With the Twins in bed and the other half ordering pizzas, Annie relaxes in a bubble bath. It feels amazing to come to a cosy home and have the hot water ready for the Twins’ daily soak. No more stomping around the arctic rooms and waiting forever for the rooms to warm up. No more rocketing bills. All thanks to Hive.
P.S. Now she only needs an efficient control system for her memory… but that is a completely different story.
The useful stuff:
- total cost of Hive Active Heating™ is £199
- you get a state of the art wireless thermostat, receiver and hub
- you can enjoy a free app and online dashboard to remotely control your heating and hot water via phone, tablet and laptop
- all installed by a British Gas engineer (installation is worth £80)
- no need to switch the energy supplier as it works work with your existing heating system = no hassle
- no more heating an empty house could save you up to £150 a year on energy bills
- it comes with a nifty Frost Protection feature that automatically activates when the temperature dips below 5°C so it helps protect your pipes from freezing
- it is good for the environment, polar bears, your energy bills and bees
A wee note… I received payment for writing about Hive, however, I think that it is a great invention.
Lovely Stephanie from Beautiful Misbehaviour has published an interview with me. She writes a wonderful blog that focuses on creativity and motherhood so if you have not read it before you are missing out!
A warning – I may be revealing some dark writing secrets 🙂
A couple of weeks ago I announced that my wee e-book would be out soon and so here it is:
My pregnancy and motherhood diary written as letters and poems because there is nothing more beautiful than:
- the art of writing letters. Not emails or tweets or text messages but filling a plain sheet of paper with scribbles and doodles and whatever else you may want to put in a letter.
- poetry– poems often stay with me for a very long time after I have read them and words and images haunt me like friendly ghosts.
In Letters to Peanut I wanted to catch the emotions that come with first discovering that you are going to become a parent in nine months and then with grappling with sleepless nights, leaking bras and the first twelve months of being a mother (as well as the occasional panicked feeling of ‘Is this for real? I’m actually allowed to be responsible for another human being?)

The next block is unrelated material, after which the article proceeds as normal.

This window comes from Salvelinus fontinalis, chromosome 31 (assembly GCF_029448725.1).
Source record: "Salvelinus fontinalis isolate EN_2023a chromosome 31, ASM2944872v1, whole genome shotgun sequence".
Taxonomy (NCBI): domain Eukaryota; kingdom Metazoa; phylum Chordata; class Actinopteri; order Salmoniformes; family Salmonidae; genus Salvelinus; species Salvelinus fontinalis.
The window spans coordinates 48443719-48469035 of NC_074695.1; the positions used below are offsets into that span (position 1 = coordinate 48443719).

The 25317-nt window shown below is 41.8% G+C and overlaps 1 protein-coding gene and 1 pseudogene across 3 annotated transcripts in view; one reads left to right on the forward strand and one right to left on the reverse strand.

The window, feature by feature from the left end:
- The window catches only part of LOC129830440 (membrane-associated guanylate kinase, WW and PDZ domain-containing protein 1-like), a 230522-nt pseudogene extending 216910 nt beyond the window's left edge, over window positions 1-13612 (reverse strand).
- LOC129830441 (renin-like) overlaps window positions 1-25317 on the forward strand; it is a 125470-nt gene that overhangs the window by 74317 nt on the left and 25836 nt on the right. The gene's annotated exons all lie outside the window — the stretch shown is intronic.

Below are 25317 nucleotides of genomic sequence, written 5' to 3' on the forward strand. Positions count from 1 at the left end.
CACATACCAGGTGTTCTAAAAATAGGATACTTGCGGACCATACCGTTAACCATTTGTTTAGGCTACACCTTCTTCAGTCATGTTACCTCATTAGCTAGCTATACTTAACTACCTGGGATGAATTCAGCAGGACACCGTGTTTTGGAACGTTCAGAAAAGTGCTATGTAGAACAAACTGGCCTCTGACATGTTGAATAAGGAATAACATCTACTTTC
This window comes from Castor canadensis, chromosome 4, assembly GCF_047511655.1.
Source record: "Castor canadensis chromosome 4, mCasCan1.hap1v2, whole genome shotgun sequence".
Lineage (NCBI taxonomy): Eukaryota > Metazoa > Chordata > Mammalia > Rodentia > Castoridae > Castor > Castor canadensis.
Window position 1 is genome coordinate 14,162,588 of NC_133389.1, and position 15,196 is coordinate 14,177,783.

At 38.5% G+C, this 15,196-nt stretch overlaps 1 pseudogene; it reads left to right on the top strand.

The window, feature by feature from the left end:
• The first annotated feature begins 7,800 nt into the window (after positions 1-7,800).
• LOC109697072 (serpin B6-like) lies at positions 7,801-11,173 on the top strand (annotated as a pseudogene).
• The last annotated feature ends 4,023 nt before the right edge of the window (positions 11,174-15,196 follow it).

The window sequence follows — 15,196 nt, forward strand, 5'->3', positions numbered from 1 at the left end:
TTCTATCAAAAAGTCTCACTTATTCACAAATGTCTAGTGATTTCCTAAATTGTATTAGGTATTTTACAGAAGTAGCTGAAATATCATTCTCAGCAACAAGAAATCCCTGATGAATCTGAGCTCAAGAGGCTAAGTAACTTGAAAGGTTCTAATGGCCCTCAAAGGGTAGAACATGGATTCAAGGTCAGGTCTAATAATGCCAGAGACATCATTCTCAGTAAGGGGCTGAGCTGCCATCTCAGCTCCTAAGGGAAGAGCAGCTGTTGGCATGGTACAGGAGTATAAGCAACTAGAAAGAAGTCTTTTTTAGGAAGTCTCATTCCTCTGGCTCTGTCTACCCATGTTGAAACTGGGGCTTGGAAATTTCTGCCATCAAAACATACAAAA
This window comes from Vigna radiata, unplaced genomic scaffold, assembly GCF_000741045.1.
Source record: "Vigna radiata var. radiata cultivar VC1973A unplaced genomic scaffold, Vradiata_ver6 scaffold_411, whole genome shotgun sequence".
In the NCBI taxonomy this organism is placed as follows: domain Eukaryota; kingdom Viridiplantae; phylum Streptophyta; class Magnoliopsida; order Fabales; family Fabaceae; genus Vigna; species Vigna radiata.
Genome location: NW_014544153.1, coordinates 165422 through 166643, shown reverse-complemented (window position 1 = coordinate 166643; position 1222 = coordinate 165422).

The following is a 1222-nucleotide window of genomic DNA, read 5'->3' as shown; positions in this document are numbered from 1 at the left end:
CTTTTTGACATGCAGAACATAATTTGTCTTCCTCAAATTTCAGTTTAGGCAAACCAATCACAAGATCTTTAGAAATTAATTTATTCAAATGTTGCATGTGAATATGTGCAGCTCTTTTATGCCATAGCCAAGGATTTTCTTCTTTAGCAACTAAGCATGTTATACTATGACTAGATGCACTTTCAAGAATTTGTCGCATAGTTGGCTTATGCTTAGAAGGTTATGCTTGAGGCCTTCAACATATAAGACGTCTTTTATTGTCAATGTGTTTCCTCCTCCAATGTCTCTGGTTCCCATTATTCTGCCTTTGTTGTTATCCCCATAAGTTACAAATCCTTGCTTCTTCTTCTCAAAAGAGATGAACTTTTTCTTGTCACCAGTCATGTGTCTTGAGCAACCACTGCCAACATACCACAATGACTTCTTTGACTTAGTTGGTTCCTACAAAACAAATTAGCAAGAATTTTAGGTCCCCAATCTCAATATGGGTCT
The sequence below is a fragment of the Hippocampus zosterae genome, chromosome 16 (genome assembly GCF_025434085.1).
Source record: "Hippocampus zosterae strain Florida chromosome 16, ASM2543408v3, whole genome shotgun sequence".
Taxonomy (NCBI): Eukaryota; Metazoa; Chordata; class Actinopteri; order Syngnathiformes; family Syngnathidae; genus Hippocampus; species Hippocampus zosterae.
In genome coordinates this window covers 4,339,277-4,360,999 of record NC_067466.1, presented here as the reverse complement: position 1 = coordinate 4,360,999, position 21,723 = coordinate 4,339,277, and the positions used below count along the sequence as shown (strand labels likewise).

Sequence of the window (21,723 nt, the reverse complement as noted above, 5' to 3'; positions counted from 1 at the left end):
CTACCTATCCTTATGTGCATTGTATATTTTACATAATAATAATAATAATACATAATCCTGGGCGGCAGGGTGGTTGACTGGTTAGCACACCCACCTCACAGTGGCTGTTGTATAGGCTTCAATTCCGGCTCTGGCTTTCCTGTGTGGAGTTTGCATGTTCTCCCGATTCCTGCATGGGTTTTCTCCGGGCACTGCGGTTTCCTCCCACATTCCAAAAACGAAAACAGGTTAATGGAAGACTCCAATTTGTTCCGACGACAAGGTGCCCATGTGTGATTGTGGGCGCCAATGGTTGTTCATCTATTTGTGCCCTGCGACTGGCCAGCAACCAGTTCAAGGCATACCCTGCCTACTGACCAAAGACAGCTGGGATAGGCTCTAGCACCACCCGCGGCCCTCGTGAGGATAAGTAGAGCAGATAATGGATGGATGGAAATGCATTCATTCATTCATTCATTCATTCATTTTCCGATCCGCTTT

But it is not all panic! There are times of immense joy that I would love to share with you. The first scan, steps and that first time Peanut made it clear that a chip off the floor was a delicacy worth three Michelin stars unlike anything I cooked.
Here is one of my favourite haiku poems from the book. I wrote it during long and sleepless nights when the whole world seemed to be fast asleep apart from me, Peanut and a curious fox:
together we learn
the night language of foxes
And for the book romantics out there – print copies will be available in a couple of weeks (formatting takes a bit longer).
This is my very special and magic moment – introducing Letters to Peanut to you and it is FREE for you to download until Saturday 9 November!
I will also be sharing my experience of self-publishing over the next few months so watch this space.
P.S. I would love to also thank everyone for the amazing support so far. And a big hug to Helen Braid – a very talented and patient cover designer.
Here is how it started…
One day you will ask me what you were like as a baby and whether you have always hated broccoli. And if it is not you who asks this, it may be your psychoanalyst.
I will not always have the answers you want. You know the score, too little sleep and too much gin have done some damage to your mother’s already distressed brain cells so I have scribbled down all my memories of you in the first year of your life.
This is the story of your beginning.
And here is a sneak preview of the cover designed by Helen Braid:
I did it – took the plunge and typed up all my poems and letters written first to the ‘bump’ and then to the newborn Peanut.
Letters to Peanut will be available on Amazon very soon.
So watch this space!
Inspired by my early childhood memories. Imagine being backstage behind the Iron Curtain where a certain product is a treasured commodity.
…the queue was so long…
A man picks his nose. Two women peel and share hard-boiled eggs and bread. 1..2..3 poppies on the two identical scarves they wear.
Two men exchange punches and Kurwas.